Patti

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PATTI, literally means a writing board, slate or notebook. When it appears at the top of the Shabad, it's also used to impart the Divine Teachings in the order of the Varanmaalaa (alphabet).


Patti is the name given to two hymns, in the Guru Granth Sahib, composed in the form of an acrostic, employing letters of the Gurmukhi alphabet. Patti by Guru Nanak titled Ragu Asd Mahala I Patti Likhi comprises thirty five stanzas, each stanza introduced with a letter of the Gurmukhi alphabet. From stanza nine to thirtythree, the order followed is exactly that of the alphabet current today; elsewhere there are deviations. The order prevalent in Guru Nanak`s time is uncertain. The main themes touched upon in this composition are the unicity of God, human ego and karma and the law of causality. God is one, He is the Creator of all that exists.

Main article: Patti Likhi

Egocentricity is the cause of man`s nescience, of his isolation from the Divine Essence. He who frees himself from ego realizes his true self; he alone can be called a learned one or pandit. God is all pervasive. He pervades all the places and dwells in the minds of all. Whereas God, who is the Primal Lord, is true and eternal, all other beings, though His own creation, are physically transient. Since life is transient, it must not be wasted away and one must seek ever the Lord`s protection.

God is all powerful, and He began his play by making the four ages or time cycles His diceboard and all beings His draughtsmen. He is the Primal Giver, and one must always remember Him and be absorbed in His Name. Comfort pervades the hearts of those who remain attached to Him. Man will get peace by serving Him. Serving Him means serving one`s fellow beings, for He is in them all.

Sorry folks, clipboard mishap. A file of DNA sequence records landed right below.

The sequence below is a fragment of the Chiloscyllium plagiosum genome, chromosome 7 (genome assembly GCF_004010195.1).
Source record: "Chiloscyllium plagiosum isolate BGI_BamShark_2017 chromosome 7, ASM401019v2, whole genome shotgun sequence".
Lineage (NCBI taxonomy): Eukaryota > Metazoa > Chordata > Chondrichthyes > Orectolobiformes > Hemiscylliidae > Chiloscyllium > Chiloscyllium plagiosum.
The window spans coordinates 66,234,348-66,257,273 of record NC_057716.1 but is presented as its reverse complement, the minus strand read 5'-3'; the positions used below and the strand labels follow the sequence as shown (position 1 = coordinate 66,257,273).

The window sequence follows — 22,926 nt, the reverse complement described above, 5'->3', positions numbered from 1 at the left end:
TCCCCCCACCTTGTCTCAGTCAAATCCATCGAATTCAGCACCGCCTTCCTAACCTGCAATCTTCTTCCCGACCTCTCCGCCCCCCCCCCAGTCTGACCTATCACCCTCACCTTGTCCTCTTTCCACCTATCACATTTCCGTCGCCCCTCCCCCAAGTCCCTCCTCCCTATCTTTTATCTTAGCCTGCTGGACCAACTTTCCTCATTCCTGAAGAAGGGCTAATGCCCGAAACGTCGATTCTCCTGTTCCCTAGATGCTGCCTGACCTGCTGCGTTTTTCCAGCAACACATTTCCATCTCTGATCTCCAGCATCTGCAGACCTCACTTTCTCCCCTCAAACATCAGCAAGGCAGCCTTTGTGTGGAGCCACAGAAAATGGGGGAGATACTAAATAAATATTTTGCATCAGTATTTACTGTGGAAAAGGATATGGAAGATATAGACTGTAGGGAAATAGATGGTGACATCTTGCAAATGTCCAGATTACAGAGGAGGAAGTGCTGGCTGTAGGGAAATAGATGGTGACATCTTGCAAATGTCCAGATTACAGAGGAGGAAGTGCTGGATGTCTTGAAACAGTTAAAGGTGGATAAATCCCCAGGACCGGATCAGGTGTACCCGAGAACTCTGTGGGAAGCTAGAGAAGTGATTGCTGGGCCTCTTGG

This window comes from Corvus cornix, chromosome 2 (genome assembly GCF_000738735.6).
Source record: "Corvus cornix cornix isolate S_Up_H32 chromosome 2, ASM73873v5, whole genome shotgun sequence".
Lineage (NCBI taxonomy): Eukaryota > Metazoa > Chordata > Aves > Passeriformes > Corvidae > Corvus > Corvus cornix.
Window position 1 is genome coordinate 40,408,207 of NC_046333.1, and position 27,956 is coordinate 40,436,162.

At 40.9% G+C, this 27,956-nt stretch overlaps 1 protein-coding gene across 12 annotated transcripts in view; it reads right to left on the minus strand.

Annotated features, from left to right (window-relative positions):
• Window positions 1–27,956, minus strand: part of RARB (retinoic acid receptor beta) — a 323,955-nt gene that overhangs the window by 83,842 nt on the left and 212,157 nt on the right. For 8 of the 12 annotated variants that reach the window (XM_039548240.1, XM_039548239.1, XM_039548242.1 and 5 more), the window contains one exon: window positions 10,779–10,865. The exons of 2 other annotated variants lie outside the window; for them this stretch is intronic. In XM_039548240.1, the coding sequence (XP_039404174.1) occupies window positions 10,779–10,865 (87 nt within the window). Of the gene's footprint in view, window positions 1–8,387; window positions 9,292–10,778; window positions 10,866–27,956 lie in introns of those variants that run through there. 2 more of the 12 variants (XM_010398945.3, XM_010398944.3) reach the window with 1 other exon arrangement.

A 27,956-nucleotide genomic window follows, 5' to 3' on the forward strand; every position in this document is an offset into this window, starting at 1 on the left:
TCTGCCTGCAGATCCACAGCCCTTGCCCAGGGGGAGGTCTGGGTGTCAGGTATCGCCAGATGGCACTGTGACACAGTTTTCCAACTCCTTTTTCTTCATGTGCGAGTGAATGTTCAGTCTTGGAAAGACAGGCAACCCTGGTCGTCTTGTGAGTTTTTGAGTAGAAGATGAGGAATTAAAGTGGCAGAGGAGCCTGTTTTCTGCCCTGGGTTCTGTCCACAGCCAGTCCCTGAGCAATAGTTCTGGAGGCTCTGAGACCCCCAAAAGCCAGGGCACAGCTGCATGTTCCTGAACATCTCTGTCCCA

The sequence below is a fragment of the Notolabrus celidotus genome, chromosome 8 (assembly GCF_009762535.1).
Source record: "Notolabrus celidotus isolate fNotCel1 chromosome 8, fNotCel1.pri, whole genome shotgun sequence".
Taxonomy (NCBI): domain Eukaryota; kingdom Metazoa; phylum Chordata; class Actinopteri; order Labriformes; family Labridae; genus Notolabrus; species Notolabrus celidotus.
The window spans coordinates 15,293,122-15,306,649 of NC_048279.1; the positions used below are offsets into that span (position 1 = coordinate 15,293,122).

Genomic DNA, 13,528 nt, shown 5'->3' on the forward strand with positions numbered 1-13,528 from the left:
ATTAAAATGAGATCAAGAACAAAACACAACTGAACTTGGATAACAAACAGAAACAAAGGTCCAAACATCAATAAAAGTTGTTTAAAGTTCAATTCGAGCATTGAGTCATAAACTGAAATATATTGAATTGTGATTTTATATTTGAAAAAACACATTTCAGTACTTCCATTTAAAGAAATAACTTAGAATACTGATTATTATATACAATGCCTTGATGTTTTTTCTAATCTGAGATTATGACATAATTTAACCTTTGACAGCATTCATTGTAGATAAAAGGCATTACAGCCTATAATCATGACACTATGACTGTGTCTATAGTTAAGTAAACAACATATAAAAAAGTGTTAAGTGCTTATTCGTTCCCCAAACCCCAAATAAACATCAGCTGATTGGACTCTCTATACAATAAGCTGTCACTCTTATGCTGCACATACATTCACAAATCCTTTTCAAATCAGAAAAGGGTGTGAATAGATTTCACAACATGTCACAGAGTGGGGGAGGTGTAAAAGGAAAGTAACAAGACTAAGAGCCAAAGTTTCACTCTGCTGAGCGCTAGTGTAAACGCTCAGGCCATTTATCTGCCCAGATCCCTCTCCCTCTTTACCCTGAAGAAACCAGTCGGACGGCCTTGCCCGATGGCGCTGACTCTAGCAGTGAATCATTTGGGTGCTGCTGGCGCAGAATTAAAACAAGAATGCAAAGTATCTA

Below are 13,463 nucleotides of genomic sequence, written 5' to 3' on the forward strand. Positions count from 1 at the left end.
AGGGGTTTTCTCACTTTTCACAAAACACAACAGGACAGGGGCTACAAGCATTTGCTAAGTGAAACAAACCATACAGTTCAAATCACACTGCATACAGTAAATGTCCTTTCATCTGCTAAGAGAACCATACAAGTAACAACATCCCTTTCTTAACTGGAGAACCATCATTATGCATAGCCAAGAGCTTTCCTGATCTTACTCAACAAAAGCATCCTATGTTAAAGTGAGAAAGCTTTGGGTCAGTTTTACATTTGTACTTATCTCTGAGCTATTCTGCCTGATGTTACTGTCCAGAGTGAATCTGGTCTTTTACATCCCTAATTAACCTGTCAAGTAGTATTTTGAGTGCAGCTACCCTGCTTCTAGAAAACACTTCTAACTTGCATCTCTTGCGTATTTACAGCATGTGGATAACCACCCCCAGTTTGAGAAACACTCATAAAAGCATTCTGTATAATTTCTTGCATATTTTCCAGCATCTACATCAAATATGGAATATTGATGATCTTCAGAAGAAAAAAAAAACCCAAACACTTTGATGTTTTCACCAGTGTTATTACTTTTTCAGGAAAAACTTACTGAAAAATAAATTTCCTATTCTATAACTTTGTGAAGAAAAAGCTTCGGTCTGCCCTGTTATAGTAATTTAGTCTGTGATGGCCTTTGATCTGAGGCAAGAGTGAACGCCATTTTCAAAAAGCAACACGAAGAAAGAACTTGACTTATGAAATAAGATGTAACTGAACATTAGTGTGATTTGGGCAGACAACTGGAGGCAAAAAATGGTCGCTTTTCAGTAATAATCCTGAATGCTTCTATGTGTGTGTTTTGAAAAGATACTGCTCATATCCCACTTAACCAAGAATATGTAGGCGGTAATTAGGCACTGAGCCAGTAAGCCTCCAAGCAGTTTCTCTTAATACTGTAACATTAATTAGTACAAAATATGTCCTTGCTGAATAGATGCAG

If man does not remember and serve God but remains lost in duality, it is the consequence of his own deeds. As one sows so does one reap. Those engaged in singing laudation of the Divine escape the bonds of transmigration. It is through His grace alone that one is so persuaded.

Patti by Guru Amar Das follows Guru Nanak`s in the Guru Granth Sahib. It comprises eighteen stanzas, besides a couplet titled Rahau or pause. Some of the stanzas begin with Gurmukhi letters and some with vowels as well as with compounds from Sanskrit. At the beginning are vowel forms of ayo and an, the latter expressing nasal sound. Then intervene the consonants k, kh, gh and the nasal n, followed by nri and laH, representing letters of Vedic Sanskrit ri, ri, Iri and Iri.

Next come the rahdu or pause lines summing up the central idea:

"O my mind, what is the use of such calculations as thou hast learned! The debt that thou owest is still on thy head."
(GG, 434).
Main article: Patti(Guru Amar Dass)

The composition, presenting the teachings of SIKH faith in terms of the karmic theory, revolves around three key words Jiva, Pandit and Guru. The individual being, jiva, is advised always to remember the Creator for He alone can save him from death (Yama, the Hindu or Vedic god of death). The tragedy of man, however, is that he remains oblivious of Him and thus wastes his opportunity continuing in the circuit of birth, death and rebirth. The learned Pandit who teaches the young student how to write on patti, the wooden tablet, is adjured to instruct him not only in the knowledge of the world, for that binds him as well as his pupil. Such a Pandit is prey to greed, ego, lust and anger. Man engrossed in mdyd remains caught in the cycle of transmigration, but the realization of God through the grace of the Guru helps him attain liberation. It is man's forgetfulness of God that keeps him tied to the chain of transmigration. However, if man submits himself to the Guru, he is exonerated of all his past sins and ultimately gets liberated.

References

  • Sabaddrth Sri Guru Granth Sahib. AMRITSAR, 1964
  • Kohli, Surindar SINGH, A Critical Study ofAdi Granth. Delhi, 1961